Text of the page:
It takes 'guts' to say this, but connectivity inside the brain may account for some gender differences in mental attributes. Better let it go at that.{Reference}

Speculation or Fact?

Another difference may result -- not a difference between males and females but between males and males.

That won't be known until puberty, which is preceded by a range of external events, each a nominee for cause.

It is tempting to place an exclamation point at the end of the previous sentence.

Linguistic Payoff

Now, here is where the new words come into use. Set forth above is a plausible explanation for the appearance of two kinds of males, gynotaxic and androtaxic.

The assumption of voluntary sexual orientation will be foreclosed if further research confirms such an in utero hypothesis.

How about females?

You deserve an answer to the question:

My answer is, I don't know.

Again, I don't know.

There's no 'homo' lurking in my mind. How about yours?

The proposed designation 'gynotaxic female' admits -- invites! -- a different explanation from that offered above for 'androtaxic male.'

You will excuse me for saying what I often say:

Ignorance is Some Excuse

Having admitted ignorance, I find the temptation to speculate irresistible.

Suppose -- some guts music, please -- just suppose that developing into a gynotaxic female indeed results from a voluntary process. Or, for that matter, developing into an androtaxic female.

To test this model, one might begin by simply asking gynotaxic females. If I knew any, I would.

Is that because a typical introspective woman perceives her own sexual preference as indeed voluntary?

A 'homophobic' society in the past coerced androtaxic males into the closet. Would a 'homomanic' society exhort gynotaxic females to accept a false inevitability?

Meanwhile, inheritance is not transmitted in the blood. Anger does not come from the spleen. And the English Language remains -- well, unsophisticated.

HyperNotes and References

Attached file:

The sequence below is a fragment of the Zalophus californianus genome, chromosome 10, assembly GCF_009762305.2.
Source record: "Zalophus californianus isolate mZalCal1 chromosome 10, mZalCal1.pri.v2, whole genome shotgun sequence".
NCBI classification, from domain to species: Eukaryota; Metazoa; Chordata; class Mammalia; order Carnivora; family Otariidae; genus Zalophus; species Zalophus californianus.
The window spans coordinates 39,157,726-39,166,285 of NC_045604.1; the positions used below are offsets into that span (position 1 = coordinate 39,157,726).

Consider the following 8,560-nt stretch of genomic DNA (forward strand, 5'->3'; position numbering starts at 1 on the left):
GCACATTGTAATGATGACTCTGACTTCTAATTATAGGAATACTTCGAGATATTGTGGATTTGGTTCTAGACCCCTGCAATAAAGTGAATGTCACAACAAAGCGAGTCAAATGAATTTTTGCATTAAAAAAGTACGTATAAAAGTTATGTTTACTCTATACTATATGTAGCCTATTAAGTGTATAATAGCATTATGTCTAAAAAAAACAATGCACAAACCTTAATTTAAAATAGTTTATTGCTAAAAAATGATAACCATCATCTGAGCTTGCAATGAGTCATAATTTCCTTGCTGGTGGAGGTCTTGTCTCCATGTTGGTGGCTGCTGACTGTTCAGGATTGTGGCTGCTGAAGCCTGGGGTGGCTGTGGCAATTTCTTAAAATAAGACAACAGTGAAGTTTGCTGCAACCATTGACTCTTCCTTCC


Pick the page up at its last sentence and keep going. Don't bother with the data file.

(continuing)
Background -- And Foreground

The first version of this essay was drafted in the eighties and rejected by various publications. For some time I thought the issue would simply go away with increased public tolerance nourished by enlightenment. Not so.

A sequel to "The H-Word" is in preparation. It will try to attenuate the emerging issue of same-sex marriages.

A neologism -- perhaps two -- will be proposed for making distinctions that will allow ungrudging social and economic benefits to gynotaxic female couples and androtaxic male couples.


homosexual n. (1892) 1: of, relating to, or characterized by a tendency to direct sexual desire toward another of the same sex 2: of, relating to, or involving sexual intercourse between persons of the same sex; n (1902): a homosexual person and esp. a male. Merriam-Webster's Collegiate Dictionary

lesbian adj, often capitalized (1591) 1: of or relating to Lesbos 2 [fr. the reputed homosexual band associated with Sappho of Lesbos]: of or relating to homosexuality between females; n, often capitalized (ca. 1890): a female homosexual. Merriam-Webster's Collegiate Dictionary

urning n. Male homosexual. The equivalent of lesbian, which exclusively refers to a female homosexual.

The discovery of both terms by the present author in Paul Dickson's A Connoisseur's Collection of Old and New, Weird and Wonderful, Useful and Outlandish Words served as an inspiration for "The H-Word." {Return}


andro- combining form [L, fr. Gk, fr. andr-, aner; akin to Oscan ner- man, Skt nar-, OIr nert strength] 1: male human being <androcentric> 2: male <androecium> Merriam-Webster's Collegiate Dictionary

gyno- combining form [Gk gyn-, fr. gyne woman]: female reproductive organ: ovary <gynophore> Merriam-Webster's Collegiate Dictionary

taxis- combining form [Gk, lit., arrangement, order, fr. tassein to arrange] (1758) 1: reflex translational or orientational movement by a freely motile and usually simple organism in relation to a source of stimulation (as a light or a temperature or chemical gradient) 2: a reflex reaction involving a taxis Merriam-Webster's Collegiate Dictionary {Return}


In The Right Brain, Tom Blakeslee, confronts this question with more courage -- and references -- than I have. {Return}

The author, Paul Niquette, can be reached at niquette@micron.net

1997 Oasis Magazine. All Rights Reserved.